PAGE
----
Grace Gawler Writes About the Placebo Effect in Healing and Cancer Part One

What is a Placebo? The Placebo effect (Latin placebo, “I shall please”), also known as non-specific effects and the subject-expectancy effect, is the phenomenon that a patient’s symptoms can be alleviated by an otherwise ineffective treatment, since the individual expects or believes that it will work. Some people consider this to be a remarkable aspect of human physiology; others consider it to be an illusion arising from the way medical experiments were conducted.

What is Nocebo effect: In the opposite effect, a patient who disbelieves in a treatment may experience a worsening of symptoms. This nocebo effect (nocebo translates from Latin as “I shall harm”) can be measured in the same way as the placebo effect, e.g., when members of a control group receiving an inert substance report a worsening of symptoms. The recipients of the inert substance may nullify the placebo effect intended by simply having a negative attitude towards the effectiveness of the substance prescribed, which often leads to a nocebo effect, which is not caused by the substance itself, but more the patient’s mentality towards her or his ability to get well. (source Wiki Psychology)

Doctor-Patient Relationship and Placebo:

ABC TV Australia 26 May 2011 broadcast – This was a most useful and interesting segment and gave a terrific layman’s explanation of this complex area of healing.

The power of vodoo and hex or… in other words placebo (I shall please) and nocebo (I shall harm) is  discussed in these two short videos copied from ABC’s Catalyst website. If you missed the program or even if you watched it; I suggest you take another look. The PET scan images at the end of the video titiled Vodoo –  provide some tangible explanations as to why some people are susceptible to placebo and power of suggestion than others. The outcome of a pain test reveals that subjects who are susceptible to the placebo effect produce significant amounts of opioids and the outcome of reduced pain. In fact these subjects can produce in their brain the equivalent of 10 mg or more of morphine! Others in the experiment for whom placebo did not work (15%) –  experienced a nocebo effect –  a decrease of opioids and therefore increased pain. Select video link below.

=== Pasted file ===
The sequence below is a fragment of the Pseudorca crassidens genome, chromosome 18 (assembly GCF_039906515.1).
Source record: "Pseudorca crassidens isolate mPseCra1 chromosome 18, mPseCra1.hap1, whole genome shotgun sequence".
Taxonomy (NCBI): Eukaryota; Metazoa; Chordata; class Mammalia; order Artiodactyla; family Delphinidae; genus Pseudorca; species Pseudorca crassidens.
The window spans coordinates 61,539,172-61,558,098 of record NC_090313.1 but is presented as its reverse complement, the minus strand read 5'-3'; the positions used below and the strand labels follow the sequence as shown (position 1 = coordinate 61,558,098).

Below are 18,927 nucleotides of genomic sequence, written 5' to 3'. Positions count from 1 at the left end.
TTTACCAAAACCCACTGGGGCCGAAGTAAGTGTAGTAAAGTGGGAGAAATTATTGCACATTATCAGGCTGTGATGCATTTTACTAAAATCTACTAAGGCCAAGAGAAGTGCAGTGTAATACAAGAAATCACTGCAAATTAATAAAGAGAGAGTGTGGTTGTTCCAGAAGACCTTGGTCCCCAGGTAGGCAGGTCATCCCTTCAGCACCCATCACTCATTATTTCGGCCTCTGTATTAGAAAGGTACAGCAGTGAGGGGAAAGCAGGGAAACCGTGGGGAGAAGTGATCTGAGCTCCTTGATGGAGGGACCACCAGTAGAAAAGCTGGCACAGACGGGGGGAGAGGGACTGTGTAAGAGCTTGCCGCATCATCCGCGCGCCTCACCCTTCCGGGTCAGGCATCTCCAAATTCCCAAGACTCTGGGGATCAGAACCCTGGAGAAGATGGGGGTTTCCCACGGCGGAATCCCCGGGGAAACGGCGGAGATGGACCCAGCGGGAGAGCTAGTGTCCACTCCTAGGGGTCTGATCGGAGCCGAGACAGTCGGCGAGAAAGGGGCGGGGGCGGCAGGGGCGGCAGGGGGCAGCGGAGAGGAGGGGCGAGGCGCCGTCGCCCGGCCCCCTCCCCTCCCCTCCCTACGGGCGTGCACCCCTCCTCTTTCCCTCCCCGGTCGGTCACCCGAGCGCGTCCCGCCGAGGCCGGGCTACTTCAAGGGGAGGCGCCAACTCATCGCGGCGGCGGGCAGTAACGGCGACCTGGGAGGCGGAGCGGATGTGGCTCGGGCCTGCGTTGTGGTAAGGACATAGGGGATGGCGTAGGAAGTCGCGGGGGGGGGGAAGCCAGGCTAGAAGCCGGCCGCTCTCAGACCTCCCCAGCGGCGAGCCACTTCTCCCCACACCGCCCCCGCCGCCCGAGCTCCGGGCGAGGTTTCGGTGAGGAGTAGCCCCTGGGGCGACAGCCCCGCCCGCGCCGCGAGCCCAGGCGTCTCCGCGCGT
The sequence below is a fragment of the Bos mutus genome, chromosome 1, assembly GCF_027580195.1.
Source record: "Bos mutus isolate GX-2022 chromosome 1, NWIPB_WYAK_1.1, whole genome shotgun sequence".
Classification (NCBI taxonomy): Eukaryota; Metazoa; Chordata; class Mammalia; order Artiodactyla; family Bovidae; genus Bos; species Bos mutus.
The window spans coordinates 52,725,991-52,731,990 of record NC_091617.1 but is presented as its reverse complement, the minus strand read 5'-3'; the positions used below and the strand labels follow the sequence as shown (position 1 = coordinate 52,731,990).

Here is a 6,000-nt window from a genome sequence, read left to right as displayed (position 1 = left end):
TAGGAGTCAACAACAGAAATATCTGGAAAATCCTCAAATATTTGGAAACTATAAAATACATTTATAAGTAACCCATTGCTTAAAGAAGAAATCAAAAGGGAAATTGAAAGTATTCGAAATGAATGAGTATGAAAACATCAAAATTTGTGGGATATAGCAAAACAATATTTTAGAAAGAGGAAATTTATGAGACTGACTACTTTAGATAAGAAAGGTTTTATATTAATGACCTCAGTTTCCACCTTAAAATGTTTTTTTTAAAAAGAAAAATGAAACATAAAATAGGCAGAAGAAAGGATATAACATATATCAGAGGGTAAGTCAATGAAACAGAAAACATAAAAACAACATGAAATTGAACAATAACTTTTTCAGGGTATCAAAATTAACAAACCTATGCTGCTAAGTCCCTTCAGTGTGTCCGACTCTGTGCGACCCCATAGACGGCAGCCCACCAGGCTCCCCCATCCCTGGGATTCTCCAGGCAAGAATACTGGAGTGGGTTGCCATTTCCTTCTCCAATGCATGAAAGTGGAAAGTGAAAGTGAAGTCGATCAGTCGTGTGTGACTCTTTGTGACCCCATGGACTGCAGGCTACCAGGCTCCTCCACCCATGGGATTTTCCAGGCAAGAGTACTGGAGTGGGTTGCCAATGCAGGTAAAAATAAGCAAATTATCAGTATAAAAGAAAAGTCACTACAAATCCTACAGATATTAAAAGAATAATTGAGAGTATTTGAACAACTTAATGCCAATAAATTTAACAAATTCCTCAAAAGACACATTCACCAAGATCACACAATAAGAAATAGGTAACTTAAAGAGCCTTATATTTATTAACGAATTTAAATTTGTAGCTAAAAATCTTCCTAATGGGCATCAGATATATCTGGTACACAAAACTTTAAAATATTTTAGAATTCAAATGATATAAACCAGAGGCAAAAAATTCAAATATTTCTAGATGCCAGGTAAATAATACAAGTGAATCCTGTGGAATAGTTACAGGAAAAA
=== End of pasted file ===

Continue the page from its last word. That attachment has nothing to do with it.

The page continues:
PET and MRI brain scans were combined to make these images, illustrating activity in the brain’s mu opioid system. On top, study participants were experiencing pain. On the bottom, they thought they were receiving an injection of painkiller medicine that was actually a placebo. Image Courtesy of University of Michigan

 Why are some people susceptible to Placebo and others not? Continue reading “Grace Gawler Writes About the Placebo Effect in Healing and Cancer Part One”